California Dolphin: statewide California news

Assemblywoman blasts GOP leader for cap-and-trade vote

SACRAMENTO — Accusing Assembly GOP Leader Chad Mayes of “dereliction of duty,” Assemblywoman Melissa Melendez on Thursday quit her post as the assistant Republican leader, according to reports.
The announcement comes just days after Mayes joined seven other Republicans in voting to extend California’s cap-and-trade program to 2030, The Press-Enterprise reported .
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Cap-and-trade allows businesses to buy credits to emit pollution with an eye toward gradually cutting greenhouse gas emissions, but some conservatives view the program as a burdensome, red-tape laden excuse for raising taxes, according to the newspaper.
“Californians are struggling to make ends meet and unfortunately, what I have witnessed by the Assembly Republican Leader is a dereliction of duty to preserve and promote the American Dream for every single Californian,” Melendez, R-Lake Elsinore, said in a release.
“Assemblyman Mayes’ actions on cap-and-trade demonstrate we no longer share the same leadership principles. I was elected by the people of my district to fight for a more affordable and decent California, a place where every Californian knows their child will have a better life than their own.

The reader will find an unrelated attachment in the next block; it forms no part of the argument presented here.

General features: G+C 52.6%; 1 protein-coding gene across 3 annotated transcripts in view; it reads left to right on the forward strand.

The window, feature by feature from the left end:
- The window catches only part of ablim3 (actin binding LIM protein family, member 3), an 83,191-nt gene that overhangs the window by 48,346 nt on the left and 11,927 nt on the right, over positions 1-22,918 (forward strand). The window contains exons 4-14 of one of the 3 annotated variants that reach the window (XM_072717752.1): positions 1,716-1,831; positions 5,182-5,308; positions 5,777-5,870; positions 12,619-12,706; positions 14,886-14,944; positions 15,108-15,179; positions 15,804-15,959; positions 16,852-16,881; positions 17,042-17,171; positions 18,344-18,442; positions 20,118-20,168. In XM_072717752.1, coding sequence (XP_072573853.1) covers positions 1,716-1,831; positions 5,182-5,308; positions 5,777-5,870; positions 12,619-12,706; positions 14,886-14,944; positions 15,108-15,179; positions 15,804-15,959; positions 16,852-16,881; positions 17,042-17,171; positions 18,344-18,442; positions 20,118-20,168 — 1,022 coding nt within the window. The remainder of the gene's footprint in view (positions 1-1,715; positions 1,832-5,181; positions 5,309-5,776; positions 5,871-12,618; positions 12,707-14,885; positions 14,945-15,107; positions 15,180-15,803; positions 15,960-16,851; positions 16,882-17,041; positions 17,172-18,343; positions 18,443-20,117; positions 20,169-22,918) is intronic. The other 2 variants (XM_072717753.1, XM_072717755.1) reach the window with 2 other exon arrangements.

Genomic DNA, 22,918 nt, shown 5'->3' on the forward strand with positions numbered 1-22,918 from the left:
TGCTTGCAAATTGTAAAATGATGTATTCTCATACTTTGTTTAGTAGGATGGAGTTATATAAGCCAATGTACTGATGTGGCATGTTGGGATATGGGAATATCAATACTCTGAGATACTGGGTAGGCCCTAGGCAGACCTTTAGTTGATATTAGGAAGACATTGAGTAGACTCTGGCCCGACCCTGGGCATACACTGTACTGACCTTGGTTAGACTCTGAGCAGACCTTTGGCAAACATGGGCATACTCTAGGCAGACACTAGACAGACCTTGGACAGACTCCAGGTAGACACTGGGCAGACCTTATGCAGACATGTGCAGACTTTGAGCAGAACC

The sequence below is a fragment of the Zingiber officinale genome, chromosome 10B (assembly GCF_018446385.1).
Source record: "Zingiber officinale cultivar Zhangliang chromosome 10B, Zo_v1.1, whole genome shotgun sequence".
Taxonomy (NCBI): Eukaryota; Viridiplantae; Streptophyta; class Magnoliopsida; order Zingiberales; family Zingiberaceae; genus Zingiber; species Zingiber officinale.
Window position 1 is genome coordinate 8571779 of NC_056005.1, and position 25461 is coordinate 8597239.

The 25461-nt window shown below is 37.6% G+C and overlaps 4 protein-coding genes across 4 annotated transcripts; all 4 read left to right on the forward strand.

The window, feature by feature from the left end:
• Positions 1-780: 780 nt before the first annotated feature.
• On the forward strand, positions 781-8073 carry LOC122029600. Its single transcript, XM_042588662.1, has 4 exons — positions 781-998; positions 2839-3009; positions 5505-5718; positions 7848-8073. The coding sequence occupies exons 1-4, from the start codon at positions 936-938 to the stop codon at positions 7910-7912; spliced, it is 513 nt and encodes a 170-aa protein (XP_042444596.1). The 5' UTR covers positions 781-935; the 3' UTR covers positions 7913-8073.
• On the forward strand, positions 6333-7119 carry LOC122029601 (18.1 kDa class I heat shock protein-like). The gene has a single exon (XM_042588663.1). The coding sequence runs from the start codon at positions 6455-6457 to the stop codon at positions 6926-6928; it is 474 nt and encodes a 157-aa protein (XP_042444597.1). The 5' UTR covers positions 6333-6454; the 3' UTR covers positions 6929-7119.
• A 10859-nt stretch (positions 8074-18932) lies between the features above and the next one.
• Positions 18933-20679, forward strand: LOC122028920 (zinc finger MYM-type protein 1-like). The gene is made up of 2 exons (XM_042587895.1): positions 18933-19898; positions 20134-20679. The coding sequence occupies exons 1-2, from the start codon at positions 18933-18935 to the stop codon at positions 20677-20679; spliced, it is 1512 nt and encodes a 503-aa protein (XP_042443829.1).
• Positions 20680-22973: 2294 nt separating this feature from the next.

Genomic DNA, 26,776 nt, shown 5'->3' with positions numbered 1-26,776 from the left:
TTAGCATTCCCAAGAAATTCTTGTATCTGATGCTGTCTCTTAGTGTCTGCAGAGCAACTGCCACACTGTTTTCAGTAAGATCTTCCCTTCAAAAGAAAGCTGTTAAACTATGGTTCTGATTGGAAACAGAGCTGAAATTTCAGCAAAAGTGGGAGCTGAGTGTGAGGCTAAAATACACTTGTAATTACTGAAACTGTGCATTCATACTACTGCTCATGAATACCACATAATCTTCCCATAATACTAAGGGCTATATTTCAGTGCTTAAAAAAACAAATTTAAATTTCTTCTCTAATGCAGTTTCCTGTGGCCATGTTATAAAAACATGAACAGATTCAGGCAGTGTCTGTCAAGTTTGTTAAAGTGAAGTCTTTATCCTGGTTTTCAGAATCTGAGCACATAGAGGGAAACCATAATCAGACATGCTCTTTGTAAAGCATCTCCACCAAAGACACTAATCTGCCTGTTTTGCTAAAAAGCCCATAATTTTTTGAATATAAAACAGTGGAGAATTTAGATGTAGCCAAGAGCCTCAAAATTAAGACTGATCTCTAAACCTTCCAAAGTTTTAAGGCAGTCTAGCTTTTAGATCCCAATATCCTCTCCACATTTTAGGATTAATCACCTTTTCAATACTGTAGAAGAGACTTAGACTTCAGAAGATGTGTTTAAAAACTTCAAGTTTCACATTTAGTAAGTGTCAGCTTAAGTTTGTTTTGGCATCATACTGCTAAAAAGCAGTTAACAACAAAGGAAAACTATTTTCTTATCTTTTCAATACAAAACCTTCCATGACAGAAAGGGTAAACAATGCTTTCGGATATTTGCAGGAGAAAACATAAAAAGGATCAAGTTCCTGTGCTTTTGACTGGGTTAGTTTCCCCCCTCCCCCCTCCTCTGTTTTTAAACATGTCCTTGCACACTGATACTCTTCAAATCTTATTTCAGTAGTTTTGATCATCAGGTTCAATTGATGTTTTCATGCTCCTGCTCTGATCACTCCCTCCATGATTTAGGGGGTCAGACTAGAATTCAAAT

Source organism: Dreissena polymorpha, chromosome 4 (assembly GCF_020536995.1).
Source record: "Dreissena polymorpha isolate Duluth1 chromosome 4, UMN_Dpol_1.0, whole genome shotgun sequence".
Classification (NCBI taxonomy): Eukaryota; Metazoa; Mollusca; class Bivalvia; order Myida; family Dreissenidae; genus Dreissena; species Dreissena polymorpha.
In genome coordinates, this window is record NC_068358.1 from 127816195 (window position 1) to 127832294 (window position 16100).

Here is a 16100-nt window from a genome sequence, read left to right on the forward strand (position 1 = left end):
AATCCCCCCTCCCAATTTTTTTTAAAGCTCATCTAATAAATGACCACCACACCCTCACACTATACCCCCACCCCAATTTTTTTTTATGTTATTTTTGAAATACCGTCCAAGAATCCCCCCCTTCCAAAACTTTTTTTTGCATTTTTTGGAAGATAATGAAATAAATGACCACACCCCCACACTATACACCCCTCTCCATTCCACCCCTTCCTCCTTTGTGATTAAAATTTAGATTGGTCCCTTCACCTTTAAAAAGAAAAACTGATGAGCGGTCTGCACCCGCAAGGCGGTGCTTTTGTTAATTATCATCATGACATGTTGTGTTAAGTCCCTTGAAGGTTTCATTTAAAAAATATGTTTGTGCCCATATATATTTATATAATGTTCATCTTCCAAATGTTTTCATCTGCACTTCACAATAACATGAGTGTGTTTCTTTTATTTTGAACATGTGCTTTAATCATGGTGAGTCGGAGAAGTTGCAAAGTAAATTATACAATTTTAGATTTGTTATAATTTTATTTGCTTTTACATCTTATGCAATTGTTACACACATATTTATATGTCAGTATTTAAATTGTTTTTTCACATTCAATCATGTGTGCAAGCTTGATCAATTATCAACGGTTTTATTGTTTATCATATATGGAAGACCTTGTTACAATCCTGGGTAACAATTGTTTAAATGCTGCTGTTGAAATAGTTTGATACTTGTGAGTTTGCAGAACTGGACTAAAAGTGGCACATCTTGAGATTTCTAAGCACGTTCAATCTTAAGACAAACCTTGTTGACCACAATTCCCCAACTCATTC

“Regrettably, I can no longer, in good conscience, serve as the assistant Republican leader.”
In an emailed response to the assemblywoman, Mayes, R-Yucca Valley, reportedly said: “I thank her for her service as assistant leader and we are now focused on moving the caucus forward.”
Mayes said in a post-vote statement that extending cap-and-trade to 2030 would clean up the environment for future generations and cut the cost of taxes, fees and regulations by $16 billion a year for “ordinary Californians,” The Press-Enterprise reported.
“Protecting the earth and protecting your paycheck is no longer an either-or decision,” he said.
Mayes also is facing accusations of having an extramarital affair with his predecessor, Kristen Olsen.
A blog post published Sunday by Southern California conservative activist Joseph Turner included a letter from Turner’s estranged husband, Rod, to the Assembly requesting an investigation into whether any state resources were used to conceal a relationship between his wife and Mayes. Turner later confirmed the authenticity of the letter.
While rumors of the affair had been swirling in Sacramento long before Turner’s blog post, the story didn’t surface publicly until the throes of high-stakes negotiations over the cap-and-trade program.
Staff writer Casey Tolan contributed to this report.

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